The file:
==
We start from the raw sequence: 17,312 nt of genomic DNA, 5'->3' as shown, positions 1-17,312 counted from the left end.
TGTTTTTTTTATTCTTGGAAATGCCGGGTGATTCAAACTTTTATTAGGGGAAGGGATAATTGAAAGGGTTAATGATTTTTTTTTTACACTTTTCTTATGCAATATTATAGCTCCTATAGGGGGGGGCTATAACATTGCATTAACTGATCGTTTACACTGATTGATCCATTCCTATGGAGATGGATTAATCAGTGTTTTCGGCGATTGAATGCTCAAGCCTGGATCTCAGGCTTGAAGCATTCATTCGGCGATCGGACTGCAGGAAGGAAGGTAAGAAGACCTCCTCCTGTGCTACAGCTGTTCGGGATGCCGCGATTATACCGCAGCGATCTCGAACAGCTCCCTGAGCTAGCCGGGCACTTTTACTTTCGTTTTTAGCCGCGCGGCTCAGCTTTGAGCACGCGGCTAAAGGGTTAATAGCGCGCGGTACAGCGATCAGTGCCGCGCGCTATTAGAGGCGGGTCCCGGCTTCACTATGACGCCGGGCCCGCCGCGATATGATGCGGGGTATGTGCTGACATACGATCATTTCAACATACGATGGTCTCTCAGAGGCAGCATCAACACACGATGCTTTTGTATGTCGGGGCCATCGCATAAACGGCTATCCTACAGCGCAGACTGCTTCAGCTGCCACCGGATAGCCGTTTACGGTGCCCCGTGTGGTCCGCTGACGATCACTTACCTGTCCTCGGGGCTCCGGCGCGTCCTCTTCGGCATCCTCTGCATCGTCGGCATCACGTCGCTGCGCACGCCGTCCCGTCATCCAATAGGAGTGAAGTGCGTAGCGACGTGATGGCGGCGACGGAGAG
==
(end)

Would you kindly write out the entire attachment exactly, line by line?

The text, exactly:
We start from the raw sequence: 17,312 nt of genomic DNA, 5'->3' as shown, positions 1-17,312 counted from the left end.
TGTTTTTTTTATTCTTGGAAATGCCGGGTGATTCAAACTTTTATTAGGGGAAGGGATAATTGAAAGGGTTAATGATTTTTTTTTTACACTTTTCTTATGCAATATTATAGCTCCTATAGGGGGGGGCTATAACATTGCATTAACTGATCGTTTACACTGATTGATCCATTCCTATGGAGATGGATTAATCAGTGTTTTCGGCGATTGAATGCTCAAGCCTGGATCTCAGGCTTGAAGCATTCATTCGGCGATCGGACTGCAGGAAGGAAGGTAAGAAGACCTCCTCCTGTGCTACAGCTGTTCGGGATGCCGCGATTATACCGCAGCGATCTCGAACAGCTCCCTGAGCTAGCCGGGCACTTTTACTTTCGTTTTTAGCCGCGCGGCTCAGCTTTGAGCACGCGGCTAAAGGGTTAATAGCGCGCGGTACAGCGATCAGTGCCGCGCGCTATTAGAGGCGGGTCCCGGCTTCACTATGACGCCGGGCCCGCCGCGATATGATGCGGGGTATGTGCTGACATACGATCATTTCAACATACGATGGTCTCTCAGAGGCAGCATCAACACACGATGCTTTTGTATGTCGGGGCCATCGCATAAACGGCTATCCTACAGCGCAGACTGCTTCAGCTGCCACCGGATAGCCGTTTACGGTGCCCCGTGTGGTCCGCTGACGATCACTTACCTGTCCTCGGGGCTCCGGCGCGTCCTCTTCGGCATCCTCTGCATCGTCGGCATCACGTCGCTGCGCACGCCGTCCCGTCATCCAATAGGAGTGAAGTGCGTAGCGACGTGATGGCGGCGACGGAGAG